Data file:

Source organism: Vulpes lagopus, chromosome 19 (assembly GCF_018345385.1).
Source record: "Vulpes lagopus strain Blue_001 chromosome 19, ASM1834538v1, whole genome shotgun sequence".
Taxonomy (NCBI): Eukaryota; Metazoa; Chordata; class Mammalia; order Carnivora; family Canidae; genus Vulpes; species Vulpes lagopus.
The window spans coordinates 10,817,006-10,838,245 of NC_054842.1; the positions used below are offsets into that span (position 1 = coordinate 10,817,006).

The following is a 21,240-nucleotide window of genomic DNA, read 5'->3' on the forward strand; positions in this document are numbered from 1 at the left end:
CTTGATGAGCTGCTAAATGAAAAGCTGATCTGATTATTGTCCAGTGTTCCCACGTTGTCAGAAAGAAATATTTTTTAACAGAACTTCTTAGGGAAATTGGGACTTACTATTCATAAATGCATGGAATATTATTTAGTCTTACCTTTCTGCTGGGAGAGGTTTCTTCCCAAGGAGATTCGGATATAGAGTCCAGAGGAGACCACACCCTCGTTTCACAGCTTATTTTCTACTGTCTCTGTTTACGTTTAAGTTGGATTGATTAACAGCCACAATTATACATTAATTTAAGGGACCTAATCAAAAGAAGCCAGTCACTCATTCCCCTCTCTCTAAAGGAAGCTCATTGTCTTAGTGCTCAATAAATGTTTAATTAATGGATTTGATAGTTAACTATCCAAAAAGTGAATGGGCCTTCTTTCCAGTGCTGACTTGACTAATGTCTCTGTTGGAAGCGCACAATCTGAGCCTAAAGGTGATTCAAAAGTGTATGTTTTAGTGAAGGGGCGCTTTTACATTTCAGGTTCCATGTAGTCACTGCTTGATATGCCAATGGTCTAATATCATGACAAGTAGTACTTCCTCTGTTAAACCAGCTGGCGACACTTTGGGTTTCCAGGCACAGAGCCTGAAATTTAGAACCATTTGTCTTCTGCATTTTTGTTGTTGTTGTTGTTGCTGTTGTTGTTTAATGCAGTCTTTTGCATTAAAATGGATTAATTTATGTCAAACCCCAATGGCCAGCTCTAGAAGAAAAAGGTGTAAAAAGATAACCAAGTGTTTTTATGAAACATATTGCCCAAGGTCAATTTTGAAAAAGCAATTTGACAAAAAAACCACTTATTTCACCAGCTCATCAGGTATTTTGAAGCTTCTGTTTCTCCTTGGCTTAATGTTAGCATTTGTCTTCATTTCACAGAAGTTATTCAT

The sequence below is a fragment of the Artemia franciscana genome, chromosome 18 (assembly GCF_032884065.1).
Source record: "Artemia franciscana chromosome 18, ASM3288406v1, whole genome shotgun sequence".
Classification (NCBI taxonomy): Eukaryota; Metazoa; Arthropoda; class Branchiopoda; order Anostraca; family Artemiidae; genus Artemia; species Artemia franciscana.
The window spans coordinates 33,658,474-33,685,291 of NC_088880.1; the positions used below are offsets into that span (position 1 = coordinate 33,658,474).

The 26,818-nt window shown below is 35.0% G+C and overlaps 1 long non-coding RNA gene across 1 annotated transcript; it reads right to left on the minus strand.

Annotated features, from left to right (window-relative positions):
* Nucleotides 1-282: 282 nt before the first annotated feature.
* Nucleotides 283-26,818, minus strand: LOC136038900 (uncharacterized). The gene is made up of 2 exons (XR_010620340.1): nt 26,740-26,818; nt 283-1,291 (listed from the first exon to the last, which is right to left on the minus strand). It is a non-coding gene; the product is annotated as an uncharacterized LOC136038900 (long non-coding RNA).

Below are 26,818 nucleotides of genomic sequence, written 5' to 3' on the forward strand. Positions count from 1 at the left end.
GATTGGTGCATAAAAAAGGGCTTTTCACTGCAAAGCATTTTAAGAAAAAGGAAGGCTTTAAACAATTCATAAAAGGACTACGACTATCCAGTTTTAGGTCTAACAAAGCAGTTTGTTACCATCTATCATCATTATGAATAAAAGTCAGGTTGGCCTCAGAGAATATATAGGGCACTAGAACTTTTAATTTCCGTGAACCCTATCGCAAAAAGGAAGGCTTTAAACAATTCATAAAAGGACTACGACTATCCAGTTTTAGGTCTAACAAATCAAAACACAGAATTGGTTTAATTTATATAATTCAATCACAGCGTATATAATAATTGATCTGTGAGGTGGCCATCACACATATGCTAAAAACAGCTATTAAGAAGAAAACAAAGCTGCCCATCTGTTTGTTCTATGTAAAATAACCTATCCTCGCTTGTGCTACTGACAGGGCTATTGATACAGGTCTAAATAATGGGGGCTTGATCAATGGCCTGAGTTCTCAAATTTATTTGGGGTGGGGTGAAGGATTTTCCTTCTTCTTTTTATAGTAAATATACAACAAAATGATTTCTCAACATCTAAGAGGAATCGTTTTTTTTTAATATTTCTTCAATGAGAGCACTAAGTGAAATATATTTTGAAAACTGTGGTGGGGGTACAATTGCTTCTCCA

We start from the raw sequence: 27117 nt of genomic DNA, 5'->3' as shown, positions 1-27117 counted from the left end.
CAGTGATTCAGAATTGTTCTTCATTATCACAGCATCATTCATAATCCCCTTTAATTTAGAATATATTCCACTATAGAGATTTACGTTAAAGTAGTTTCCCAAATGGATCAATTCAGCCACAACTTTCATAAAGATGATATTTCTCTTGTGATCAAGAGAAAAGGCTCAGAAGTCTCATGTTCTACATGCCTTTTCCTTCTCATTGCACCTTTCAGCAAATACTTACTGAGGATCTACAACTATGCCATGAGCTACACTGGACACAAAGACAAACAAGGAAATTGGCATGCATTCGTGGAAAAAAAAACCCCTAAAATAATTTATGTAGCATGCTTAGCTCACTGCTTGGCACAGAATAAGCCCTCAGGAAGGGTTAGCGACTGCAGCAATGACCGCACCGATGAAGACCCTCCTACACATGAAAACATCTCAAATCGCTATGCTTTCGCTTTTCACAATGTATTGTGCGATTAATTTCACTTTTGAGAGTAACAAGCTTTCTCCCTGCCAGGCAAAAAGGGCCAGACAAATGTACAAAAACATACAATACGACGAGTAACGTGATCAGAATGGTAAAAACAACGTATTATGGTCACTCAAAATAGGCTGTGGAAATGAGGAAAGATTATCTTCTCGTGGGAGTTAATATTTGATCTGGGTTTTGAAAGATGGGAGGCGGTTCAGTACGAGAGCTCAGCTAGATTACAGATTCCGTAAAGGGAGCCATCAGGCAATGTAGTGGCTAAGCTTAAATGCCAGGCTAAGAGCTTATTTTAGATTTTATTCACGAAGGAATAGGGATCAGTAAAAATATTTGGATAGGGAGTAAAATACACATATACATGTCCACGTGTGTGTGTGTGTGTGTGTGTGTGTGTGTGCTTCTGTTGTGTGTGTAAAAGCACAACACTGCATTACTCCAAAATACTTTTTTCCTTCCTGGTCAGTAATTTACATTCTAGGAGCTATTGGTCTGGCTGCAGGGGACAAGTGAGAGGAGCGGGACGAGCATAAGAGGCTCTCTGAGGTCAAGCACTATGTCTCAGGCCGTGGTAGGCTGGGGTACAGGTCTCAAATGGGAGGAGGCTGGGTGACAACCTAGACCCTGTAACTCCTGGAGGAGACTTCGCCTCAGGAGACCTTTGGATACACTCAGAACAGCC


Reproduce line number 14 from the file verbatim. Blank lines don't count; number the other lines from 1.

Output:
* Nucleotides 283-26,818, minus strand: LOC136038900 (uncharacterized). The gene is made up of 2 exons (XR_010620340.1): nt 26,740-26,818; nt 283-1,291 (listed from the first exon to the last, which is right to left on the minus strand). It is a non-coding gene; the product is annotated as an uncharacterized LOC136038900 (long non-coding RNA).